Over at the NZ Herald, Jamie Whyte writes about the economic ignorance of the “stop state asset sales” crowd. Sadly, he lands a major own goal because he forgot to read what Matt Nolan wrote about communication between economists and non-economists.
He also forgot to read what both I and Eric Crampton have written about the waste of time that folk activism is. There isn’t much benefit to engaging with non-economists. They have to have an open mind and be willing to accept that maybe, just maybe, some people have thought about things more deeply than they have and that they might just be wrong.
The sort of people who support the Keep Our Assets campaign are the sort of people who are emotionally driven in politics and keen on fitting in with their social group. It’s an easy dinner party “in” to be against the mixed ownership model.
Being a progressive is cool – being an economist is absolutely not cool because it involves discussing mean things like trade-offs and how people respond to incentives. This is why I turned comments off and barely engage with people on Twitter – emotional reactions to evidence are the norm. Socratic dialogue will never happen on the internet, you have to drive it through your own engagement with different arguments from evidence.
That these people can completely ignore the fate of Solid Energy as a state owned enterprise (hint: it just got a major bailout) as compared to publicly listed coal companies (forced to justify each new capital project) shows how they are not concerned about the evidence of a particular policy and its welfare effects for society.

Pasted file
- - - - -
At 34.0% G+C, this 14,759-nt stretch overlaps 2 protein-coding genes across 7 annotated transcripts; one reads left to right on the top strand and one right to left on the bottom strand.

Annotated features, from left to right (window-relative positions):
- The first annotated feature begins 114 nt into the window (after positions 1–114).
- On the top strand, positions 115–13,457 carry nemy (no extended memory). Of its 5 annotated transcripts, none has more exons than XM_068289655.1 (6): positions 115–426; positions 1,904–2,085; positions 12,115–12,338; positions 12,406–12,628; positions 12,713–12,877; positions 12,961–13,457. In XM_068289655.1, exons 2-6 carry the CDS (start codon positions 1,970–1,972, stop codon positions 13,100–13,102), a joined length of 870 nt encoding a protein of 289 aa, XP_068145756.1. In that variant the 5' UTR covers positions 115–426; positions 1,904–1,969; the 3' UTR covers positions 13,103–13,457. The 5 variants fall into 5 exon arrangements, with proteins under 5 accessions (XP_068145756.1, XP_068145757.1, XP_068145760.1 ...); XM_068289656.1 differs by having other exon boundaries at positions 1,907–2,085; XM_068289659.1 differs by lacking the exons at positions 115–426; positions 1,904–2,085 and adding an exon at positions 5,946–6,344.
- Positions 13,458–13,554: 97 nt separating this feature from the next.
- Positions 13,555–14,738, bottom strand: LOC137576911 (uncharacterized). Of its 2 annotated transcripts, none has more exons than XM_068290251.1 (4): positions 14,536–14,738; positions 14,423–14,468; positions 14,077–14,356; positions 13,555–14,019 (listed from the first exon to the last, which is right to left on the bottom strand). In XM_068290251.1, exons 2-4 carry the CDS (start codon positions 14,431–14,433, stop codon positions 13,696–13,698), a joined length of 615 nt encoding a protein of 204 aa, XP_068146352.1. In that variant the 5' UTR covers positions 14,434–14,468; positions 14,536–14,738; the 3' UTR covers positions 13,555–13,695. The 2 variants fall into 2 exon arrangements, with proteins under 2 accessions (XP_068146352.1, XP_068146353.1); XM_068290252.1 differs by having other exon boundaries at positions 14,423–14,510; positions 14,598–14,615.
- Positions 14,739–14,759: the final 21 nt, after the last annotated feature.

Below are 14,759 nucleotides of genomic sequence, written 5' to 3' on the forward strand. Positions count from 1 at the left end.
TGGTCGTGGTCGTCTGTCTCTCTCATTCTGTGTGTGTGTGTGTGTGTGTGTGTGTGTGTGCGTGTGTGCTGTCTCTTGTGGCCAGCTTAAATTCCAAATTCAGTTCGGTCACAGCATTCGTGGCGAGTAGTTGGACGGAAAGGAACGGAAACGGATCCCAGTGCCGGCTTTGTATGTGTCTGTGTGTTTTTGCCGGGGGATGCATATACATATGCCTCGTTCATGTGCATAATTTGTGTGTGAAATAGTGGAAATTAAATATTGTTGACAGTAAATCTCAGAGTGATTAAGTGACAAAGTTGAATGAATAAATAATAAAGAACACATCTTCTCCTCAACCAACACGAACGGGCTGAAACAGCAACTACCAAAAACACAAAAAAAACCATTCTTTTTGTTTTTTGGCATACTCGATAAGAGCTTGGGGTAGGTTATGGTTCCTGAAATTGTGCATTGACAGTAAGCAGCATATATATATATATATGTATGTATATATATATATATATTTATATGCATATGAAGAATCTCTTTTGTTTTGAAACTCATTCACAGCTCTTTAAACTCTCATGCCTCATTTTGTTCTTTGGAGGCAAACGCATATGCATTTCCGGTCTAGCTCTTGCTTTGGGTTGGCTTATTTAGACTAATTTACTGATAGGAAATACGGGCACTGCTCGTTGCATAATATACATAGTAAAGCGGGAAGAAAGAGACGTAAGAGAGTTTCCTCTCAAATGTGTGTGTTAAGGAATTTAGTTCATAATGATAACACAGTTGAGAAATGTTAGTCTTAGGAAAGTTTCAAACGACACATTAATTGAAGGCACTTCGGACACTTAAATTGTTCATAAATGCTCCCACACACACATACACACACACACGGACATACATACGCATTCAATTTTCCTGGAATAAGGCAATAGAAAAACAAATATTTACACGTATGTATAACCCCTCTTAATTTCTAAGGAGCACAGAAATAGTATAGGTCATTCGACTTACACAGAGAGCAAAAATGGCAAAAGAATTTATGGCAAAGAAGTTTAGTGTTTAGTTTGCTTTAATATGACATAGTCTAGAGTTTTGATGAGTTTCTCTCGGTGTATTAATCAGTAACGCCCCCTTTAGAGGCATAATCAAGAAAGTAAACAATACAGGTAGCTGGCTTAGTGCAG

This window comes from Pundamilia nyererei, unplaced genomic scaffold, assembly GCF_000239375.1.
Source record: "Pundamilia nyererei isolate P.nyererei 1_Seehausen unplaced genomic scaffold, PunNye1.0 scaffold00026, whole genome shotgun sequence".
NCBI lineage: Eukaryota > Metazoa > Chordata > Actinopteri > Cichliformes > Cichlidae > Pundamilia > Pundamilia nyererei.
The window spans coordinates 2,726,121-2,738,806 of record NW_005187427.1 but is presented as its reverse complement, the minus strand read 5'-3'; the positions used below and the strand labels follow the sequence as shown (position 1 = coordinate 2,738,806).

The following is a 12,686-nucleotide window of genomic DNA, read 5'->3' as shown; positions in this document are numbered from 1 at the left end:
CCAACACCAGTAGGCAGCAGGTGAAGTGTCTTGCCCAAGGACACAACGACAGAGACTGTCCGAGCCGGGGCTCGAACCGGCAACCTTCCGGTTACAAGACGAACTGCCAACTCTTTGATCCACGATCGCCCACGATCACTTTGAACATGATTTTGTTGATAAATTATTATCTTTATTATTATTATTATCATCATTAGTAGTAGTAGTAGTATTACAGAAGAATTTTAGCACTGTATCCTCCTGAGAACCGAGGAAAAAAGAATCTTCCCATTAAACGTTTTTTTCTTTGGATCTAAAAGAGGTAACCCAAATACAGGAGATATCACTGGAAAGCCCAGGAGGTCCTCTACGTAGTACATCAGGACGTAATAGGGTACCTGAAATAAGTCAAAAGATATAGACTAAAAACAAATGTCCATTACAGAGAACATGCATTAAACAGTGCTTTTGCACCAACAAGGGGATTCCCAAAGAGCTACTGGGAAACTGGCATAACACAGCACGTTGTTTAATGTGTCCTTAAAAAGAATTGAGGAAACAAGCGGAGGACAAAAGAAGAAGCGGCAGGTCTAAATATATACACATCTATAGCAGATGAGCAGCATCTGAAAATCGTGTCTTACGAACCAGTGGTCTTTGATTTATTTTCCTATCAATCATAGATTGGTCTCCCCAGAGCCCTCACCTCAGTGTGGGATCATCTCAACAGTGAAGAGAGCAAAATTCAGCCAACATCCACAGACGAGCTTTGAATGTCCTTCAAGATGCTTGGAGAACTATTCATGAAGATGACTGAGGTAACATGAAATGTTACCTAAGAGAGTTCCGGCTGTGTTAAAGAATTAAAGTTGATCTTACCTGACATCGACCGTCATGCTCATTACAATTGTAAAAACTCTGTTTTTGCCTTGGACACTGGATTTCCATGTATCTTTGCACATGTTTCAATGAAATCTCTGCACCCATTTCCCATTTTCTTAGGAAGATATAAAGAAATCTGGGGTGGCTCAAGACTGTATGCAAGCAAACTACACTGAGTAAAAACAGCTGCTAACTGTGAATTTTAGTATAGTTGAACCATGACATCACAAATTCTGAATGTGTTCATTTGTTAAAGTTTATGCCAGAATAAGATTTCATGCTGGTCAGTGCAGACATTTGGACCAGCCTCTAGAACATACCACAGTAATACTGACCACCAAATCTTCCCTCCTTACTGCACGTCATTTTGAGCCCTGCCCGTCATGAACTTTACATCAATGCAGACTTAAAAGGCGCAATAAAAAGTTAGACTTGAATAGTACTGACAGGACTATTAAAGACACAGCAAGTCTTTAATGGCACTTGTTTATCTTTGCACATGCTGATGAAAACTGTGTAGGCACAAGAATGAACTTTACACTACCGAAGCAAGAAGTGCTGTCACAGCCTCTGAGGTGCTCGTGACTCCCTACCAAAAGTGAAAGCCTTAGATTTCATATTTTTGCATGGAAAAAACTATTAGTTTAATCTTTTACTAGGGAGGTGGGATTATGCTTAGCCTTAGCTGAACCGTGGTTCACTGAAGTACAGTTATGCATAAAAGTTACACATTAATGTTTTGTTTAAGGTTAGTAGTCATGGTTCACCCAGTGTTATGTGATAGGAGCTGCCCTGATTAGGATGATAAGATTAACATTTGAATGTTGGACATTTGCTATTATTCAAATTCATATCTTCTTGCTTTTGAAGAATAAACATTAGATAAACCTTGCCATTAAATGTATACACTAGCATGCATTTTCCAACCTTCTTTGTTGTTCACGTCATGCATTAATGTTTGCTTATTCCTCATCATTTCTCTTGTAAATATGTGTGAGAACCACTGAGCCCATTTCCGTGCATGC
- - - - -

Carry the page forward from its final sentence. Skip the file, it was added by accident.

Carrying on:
They’re concerned about what their precious feelings tell them about a policy. Evidence be damned, if they feel like something is a bad policy then they’ll move heaven and earth to obstruct it.
They reinforce my point by choosing a “Citizens Initiated Referendum” as their policy obstruction tool. It’s going to cost hundreds of thousands of dollars and be ignored by the government. How stupid do you have to be to think that your opinion matters? Democracy is a myth!
The funniest thing of all is the dismissive attitude towards economics in general – a classic case of finding the worst parts of a discipline and using them to criticise the whole. I mean, the medical profession used to be pretty keen on eugenics right? I doubt any of these people could even find Google Scholar to have a look at the empirical evidence on privatisation but they sure could spin a fact free story about “how Rogernomics and the neo-liberal agenda ruined this country”.